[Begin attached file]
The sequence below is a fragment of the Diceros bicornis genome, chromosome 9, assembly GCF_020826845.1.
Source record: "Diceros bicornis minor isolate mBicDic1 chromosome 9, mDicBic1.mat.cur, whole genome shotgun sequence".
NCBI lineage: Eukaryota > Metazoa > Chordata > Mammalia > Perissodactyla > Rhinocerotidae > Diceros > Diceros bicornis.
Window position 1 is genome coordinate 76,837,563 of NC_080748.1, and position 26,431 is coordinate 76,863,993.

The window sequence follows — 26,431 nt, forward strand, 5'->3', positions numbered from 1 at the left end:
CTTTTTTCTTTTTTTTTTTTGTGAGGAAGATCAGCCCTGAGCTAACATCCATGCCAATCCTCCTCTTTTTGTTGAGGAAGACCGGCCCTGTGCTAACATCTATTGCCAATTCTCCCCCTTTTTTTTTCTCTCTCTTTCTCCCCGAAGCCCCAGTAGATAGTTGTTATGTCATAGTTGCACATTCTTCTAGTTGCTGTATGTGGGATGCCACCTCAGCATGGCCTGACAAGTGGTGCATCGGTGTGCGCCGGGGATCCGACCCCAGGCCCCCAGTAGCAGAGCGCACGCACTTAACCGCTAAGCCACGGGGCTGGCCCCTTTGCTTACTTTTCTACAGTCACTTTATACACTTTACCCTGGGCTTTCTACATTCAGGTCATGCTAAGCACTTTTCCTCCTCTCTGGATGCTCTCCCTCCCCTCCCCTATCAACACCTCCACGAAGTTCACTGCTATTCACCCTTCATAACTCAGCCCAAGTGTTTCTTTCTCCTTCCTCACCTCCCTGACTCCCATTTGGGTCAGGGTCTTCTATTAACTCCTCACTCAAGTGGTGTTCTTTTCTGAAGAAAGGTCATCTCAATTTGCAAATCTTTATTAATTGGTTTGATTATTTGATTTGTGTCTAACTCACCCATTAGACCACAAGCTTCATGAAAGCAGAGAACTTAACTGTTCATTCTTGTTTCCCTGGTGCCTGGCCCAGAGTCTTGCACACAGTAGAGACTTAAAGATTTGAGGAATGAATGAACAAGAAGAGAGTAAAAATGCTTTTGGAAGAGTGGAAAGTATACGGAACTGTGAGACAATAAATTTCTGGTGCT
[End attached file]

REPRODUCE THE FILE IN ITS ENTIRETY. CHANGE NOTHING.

The sequence below is a fragment of the Diceros bicornis genome, chromosome 9, assembly GCF_020826845.1.
Source record: "Diceros bicornis minor isolate mBicDic1 chromosome 9, mDicBic1.mat.cur, whole genome shotgun sequence".
NCBI lineage: Eukaryota > Metazoa > Chordata > Mammalia > Perissodactyla > Rhinocerotidae > Diceros > Diceros bicornis.
Window position 1 is genome coordinate 76,837,563 of NC_080748.1, and position 26,431 is coordinate 76,863,993.

The window sequence follows — 26,431 nt, forward strand, 5'->3', positions numbered from 1 at the left end:
CTTTTTTCTTTTTTTTTTTTGTGAGGAAGATCAGCCCTGAGCTAACATCCATGCCAATCCTCCTCTTTTTGTTGAGGAAGACCGGCCCTGTGCTAACATCTATTGCCAATTCTCCCCCTTTTTTTTTCTCTCTCTTTCTCCCCGAAGCCCCAGTAGATAGTTGTTATGTCATAGTTGCACATTCTTCTAGTTGCTGTATGTGGGATGCCACCTCAGCATGGCCTGACAAGTGGTGCATCGGTGTGCGCCGGGGATCCGACCCCAGGCCCCCAGTAGCAGAGCGCACGCACTTAACCGCTAAGCCACGGGGCTGGCCCCTTTGCTTACTTTTCTACAGTCACTTTATACACTTTACCCTGGGCTTTCTACATTCAGGTCATGCTAAGCACTTTTCCTCCTCTCTGGATGCTCTCCCTCCCCTCCCCTATCAACACCTCCACGAAGTTCACTGCTATTCACCCTTCATAACTCAGCCCAAGTGTTTCTTTCTCCTTCCTCACCTCCCTGACTCCCATTTGGGTCAGGGTCTTCTATTAACTCCTCACTCAAGTGGTGTTCTTTTCTGAAGAAAGGTCATCTCAATTTGCAAATCTTTATTAATTGGTTTGATTATTTGATTTGTGTCTAACTCACCCATTAGACCACAAGCTTCATGAAAGCAGAGAACTTAACTGTTCATTCTTGTTTCCCTGGTGCCTGGCCCAGAGTCTTGCACACAGTAGAGACTTAAAGATTTGAGGAATGAATGAACAAGAAGAGAGTAAAAATGCTTTTGGAAGAGTGGAAAGTATACGGAACTGTGAGACAATAAATTTCTGGTGCT